TRIBE NYGMIINI n.
View Image Gallery of Tribe Nygmiini n.

Arna bipunctapex Hampson comb. n.
   
Somena bipunctapex Hampson, 1891, Illust. typical Specimens lepid. Heterocera Colln Br.
         Mus.,
8: 57.

   
Euproctis bipunctapex
Hampson; Holloway, 1976: 46.


Arna bipunctapex


Diagnosis.
The forewing facies has two black dots in the yellow apical patch and an immaculate yellow patch at the tornus.

Taxonomic note. Schintlmeister (1994) included A. atomarina van Eecke stat. rev. & comb. n. (Java, Sumatra) as a synonym of bipunctapex: it is distinct, though closely related. The hindwings are entirely pale yellow without grey shading, and the greyish projection between the marginal yellow patches of the forewing does not reach the margin. The uncus is less acute and the valves are less produced apically (Fig 92).

Geographical range. Indian Subregion to Taiwan and Sundaland.

Habitat preference. The species has been taken from the lowlands to 1620m, but is possibly more common in the lower montane forest zone in the region of 1000m.

Biology. The larva was described by T.R.D. Bell (MS) and illustrated by Wang (1993). It is pale brown, with narrow white dorsolateral bands and a slightly darker brown dorsal line. The secondary setae are long, white. There are conspicuous oval black marks dorsally on slightly raised areas of the first two abdominal segments, and in later instars the dorsolateral rows of verrucae are also distinctly darker, together with a squarish black patch dorsally towards the posterior.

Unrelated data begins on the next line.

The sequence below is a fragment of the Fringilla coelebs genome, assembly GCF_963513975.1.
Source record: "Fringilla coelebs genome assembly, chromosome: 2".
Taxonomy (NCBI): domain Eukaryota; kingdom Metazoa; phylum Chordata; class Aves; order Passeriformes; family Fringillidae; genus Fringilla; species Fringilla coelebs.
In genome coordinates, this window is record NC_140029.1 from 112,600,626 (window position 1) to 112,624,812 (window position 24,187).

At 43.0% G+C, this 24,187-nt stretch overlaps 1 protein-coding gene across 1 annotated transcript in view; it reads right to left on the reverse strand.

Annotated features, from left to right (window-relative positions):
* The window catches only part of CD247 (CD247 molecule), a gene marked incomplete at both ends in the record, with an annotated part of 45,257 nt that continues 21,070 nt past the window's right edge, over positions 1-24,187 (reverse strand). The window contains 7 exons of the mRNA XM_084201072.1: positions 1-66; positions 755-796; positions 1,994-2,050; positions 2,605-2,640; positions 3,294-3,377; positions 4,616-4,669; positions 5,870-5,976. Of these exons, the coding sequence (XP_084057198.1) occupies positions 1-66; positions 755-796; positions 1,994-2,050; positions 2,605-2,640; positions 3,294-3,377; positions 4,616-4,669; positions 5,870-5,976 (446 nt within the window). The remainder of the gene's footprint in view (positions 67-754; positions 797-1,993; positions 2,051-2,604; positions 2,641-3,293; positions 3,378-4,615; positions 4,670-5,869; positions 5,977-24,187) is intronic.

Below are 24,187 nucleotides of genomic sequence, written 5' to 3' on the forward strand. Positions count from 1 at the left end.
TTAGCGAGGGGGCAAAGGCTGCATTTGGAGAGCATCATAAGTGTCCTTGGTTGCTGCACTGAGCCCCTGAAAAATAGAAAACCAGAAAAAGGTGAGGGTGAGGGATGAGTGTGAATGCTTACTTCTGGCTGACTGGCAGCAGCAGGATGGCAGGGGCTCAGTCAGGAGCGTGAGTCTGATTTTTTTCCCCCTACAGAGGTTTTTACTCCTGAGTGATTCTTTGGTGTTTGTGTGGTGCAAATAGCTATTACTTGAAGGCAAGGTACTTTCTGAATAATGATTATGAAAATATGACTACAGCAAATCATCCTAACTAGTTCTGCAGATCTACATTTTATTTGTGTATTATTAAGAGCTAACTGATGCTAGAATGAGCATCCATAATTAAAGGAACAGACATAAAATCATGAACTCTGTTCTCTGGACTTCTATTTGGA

Bell (MS) indicated that the tubercles on A1, A2 and A8 were formed by the coalescence of the subdorsal pair of verrucae on these segments. The verrucae are black, with sessile, star-like white scales or hairs, and bristle-like white setae. He described the colour as yellowish greenish with a subdorsal white line and a similar lateral one, with weaker ones in supra- and subspiracular positions. The thoracic and subspiracular verrucae are more orange.

Bell noted the larvae were gregarious throughout their existence, living and feeding closely packed together: the illustration in Wang supports this. Pupation is in a tough, thin, closely woven, light brownish-yellow cocoon, spun amongst leaves or in a bark crevice.

Wang referred to hosts in the families Ebenaceae, Elaeocarpaceae, Euphorbiaceae (Sepium), Hamamelidaceae, Lauraceae, Moraceae, Oleaceae, Rosaceae and Theaceae. Other records (Bell; Pholboon, 1965; Hutacherern & Tubtim, 1995; unpublished IIE records) are: Terminalia (Combretaceae); Shorea (Dipterocarpaceae); Careya (Lecythidaceae).

<<Back >>Forward <<Return to Content pages


Copyright Southdene Sdn. Bhd. All rights reserved.